In-Depth Report: Open-Access Hospice On Rise

Pioneers in open-access trend cite benefits, as do relative newcomers

One hospice has 75-day length of stay

(Editor’s note: Hospice Management Advisor presents in this issue the first of a two-part series about how increasing numbers of hospices are adopting an open-access policy that welcomes all eligible hospice patients, regardless of treatment status and ability to pay. We spoke with pioneers of this trend, who discuss in the story below why they feel open-access hospice is the industry’s best hope for the future. The April issue of HMA will feature additional reporting about strategies for succeeding with an open-access policy and how hospices have made open access work financially.)

With hospitals and other health care providers beginning to horn in on hospice’s palliative care business, it’s time for the hospice industry to evolve in response to these developments. One effective way to do this is to adopt an open-access philosophy, in which a hospice seeks out and admits all eligible patients, experts say.

Open-access hospices start with the basic notion that all patients eligible for the benefits of a hospice program should be admitted with no barriers to their care, says Carolyn Cassin, MPA, president and chief executive officer of Continuum Hospice Care in New York. "It goes back to the fundamental criteria in law in 1982, which said first that in order to be a hospice patient, a patient had to be certified by a physician as having a life expectancy of six months or less given the normal course of a disease, and second that the patient had to want the benefit and provide informed consent," Cassin says.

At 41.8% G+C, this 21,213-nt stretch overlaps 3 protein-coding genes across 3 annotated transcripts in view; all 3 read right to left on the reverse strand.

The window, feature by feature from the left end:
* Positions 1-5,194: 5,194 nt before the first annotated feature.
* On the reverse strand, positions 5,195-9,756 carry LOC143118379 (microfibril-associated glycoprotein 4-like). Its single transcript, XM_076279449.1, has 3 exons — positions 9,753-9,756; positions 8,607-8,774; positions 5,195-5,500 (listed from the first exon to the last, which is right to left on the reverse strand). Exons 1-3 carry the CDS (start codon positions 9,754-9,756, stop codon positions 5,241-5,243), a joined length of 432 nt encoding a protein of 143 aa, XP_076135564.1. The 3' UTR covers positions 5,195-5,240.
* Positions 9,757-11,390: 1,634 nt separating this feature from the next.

Unfortunately, much of the hospice industry has introduced barriers that were not meant to exist, she notes. "In my experience, hospices have decided who they would and wouldn’t serve, as opposed to running a hospice more like an emergency room where anyone needing services can walk in," Cassin says. "Hospice in my opinion is no different than that."

It’s partly because of these barriers that common hospice referral sources now are looking into offering their own palliative care and end-of-life care services, thus eliminating the hassle of trying to find a hospice who will take care of all of the referrer’s eligible patients, hospice experts say.